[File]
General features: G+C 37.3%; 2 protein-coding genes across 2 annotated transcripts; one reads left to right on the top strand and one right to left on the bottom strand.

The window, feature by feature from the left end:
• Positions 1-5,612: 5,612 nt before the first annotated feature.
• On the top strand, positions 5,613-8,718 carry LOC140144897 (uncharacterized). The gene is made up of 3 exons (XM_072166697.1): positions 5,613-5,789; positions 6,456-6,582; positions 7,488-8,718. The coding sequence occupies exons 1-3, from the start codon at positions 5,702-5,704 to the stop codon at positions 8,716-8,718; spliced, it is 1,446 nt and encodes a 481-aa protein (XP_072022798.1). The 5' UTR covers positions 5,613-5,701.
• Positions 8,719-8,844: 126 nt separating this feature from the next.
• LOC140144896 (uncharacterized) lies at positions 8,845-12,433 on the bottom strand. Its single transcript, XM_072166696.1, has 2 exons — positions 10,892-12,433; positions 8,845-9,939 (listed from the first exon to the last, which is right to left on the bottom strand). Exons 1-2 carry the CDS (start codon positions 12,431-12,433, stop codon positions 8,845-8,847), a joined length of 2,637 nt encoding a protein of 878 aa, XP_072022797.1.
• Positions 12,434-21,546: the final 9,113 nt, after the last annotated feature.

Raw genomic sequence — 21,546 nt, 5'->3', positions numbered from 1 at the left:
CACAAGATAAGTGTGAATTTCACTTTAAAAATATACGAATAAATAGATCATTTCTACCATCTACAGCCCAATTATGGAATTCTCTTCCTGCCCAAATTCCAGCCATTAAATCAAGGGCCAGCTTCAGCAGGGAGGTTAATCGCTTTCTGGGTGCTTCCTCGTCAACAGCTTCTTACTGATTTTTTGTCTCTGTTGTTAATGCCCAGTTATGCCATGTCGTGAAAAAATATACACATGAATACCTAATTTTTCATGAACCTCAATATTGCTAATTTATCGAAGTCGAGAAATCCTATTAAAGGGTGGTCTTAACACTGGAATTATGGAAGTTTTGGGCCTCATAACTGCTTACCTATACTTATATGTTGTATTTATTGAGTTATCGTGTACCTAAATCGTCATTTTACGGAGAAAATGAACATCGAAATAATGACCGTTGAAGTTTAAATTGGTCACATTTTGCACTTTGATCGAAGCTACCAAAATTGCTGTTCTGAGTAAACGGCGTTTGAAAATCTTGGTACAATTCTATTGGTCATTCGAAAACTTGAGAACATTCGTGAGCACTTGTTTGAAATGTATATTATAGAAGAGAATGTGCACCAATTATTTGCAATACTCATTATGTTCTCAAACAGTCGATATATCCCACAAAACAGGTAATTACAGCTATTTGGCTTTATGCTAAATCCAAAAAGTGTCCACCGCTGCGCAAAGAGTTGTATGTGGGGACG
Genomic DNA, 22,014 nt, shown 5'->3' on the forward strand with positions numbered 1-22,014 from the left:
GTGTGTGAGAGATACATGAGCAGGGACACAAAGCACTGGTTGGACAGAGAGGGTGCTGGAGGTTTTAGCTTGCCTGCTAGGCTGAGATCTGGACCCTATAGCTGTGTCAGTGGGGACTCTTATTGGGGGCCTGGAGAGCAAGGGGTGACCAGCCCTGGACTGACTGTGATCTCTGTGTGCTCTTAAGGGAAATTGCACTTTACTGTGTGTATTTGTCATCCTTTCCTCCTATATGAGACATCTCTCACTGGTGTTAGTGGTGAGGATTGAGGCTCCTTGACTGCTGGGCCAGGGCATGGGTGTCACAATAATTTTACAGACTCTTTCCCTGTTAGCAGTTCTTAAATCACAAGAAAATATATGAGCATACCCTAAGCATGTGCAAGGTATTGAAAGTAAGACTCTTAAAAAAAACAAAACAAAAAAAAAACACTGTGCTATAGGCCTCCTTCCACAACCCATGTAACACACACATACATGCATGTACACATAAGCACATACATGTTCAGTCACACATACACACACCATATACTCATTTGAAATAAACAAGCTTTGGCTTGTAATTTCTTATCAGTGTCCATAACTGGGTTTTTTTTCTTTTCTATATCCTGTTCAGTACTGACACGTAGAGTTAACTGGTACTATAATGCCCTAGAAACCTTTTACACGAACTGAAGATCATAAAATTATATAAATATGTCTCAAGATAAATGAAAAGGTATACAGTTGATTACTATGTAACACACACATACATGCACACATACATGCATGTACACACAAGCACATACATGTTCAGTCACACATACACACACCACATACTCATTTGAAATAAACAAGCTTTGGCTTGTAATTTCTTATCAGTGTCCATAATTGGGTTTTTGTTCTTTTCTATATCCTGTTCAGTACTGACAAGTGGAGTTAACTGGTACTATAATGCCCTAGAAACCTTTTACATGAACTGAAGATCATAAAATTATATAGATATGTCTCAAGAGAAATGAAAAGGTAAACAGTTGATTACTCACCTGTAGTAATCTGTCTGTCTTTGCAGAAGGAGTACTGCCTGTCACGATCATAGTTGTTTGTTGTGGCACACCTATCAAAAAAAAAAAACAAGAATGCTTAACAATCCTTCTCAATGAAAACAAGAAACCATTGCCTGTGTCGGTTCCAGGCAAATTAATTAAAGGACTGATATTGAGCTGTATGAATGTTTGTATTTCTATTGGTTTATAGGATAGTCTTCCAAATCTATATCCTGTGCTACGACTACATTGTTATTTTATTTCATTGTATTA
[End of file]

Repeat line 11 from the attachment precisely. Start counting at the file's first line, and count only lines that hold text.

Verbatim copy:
GTGTGTGAGAGATACATGAGCAGGGACACAAAGCACTGGTTGGACAGAGAGGGTGCTGGAGGTTTTAGCTTGCCTGCTAGGCTGAGATCTGGACCCTATAGCTGTGTCAGTGGGGACTCTTATTGGGGGCCTGGAGAGCAAGGGGTGACCAGCCCTGGACTGACTGTGATCTCTGTGTGCTCTTAAGGGAAATTGCACTTTACTGTGTGTATTTGTCATCCTTTCCTCCTATATGAGACATCTCTCACTGGTGTTAGTGGTGAGGATTGAGGCTCCTTGACTGCTGGGCCAGGGCATGGGTGTCACAATAATTTTACAGACTCTTTCCCTGTTAGCAGTTCTTAAATCACAAGAAAATATATGAGCATACCCTAAGCATGTGCAAGGTATTGAAAGTAAGACTCTTAAAAAAAACAAAACAAAAAAAAAACACTGTGCTATAGGCCTCCTTCCACAACCCATGTAACACACACATACATGCATGTACACATAAGCACATACATGTTCAGTCACACATACACACACCATATACTCATTTGAAATAAACAAGCTTTGGCTTGTAATTTCTTATCAGTGTCCATAACTGGGTTTTTTTTCTTTTCTATATCCTGTTCAGTACTGACACGTAGAGTTAACTGGTACTATAATGCCCTAGAAACCTTTTACACGAACTGAAGATCATAAAATTATATAAATATGTCTCAAGATAAATGAAAAGGTATACAGTTGATTACTATGTAACACACACATACATGCACACATACATGCATGTACACACAAGCACATACATGTTCAGTCACACATACACACACCACATACTCATTTGAAATAAACAAGCTTTGGCTTGTAATTTCTTATCAGTGTCCATAATTGGGTTTTTGTTCTTTTCTATATCCTGTTCAGTACTGACAAGTGGAGTTAACTGGTACTATAATGCCCTAGAAACCTTTTACATGAACTGAAGATCATAAAATTATATAGATATGTCTCAAGAGAAATGAAAAGGTAAACAGTTGATTACTCACCTGTAGTAATCTGTCTGTCTTTGCAGAAGGAGTACTGCCTGTCACGATCATAGTTGTTTGTTGTGGCACACCTATCAAAAAAAAAAAACAAGAATGCTTAACAATCCTTCTCAATGAAAACAAGAAACCATTGCCTGTGTCGGTTCCAGGCAAATTAATTAAAGGACTGATATTGAGCTGTATGAATGTTTGTATTTCTATTGGTTTATAGGATAGTCTTCCAAATCTATATCCTGTGCTACGACTACATTGTTATTTTATTTCATTGTATTA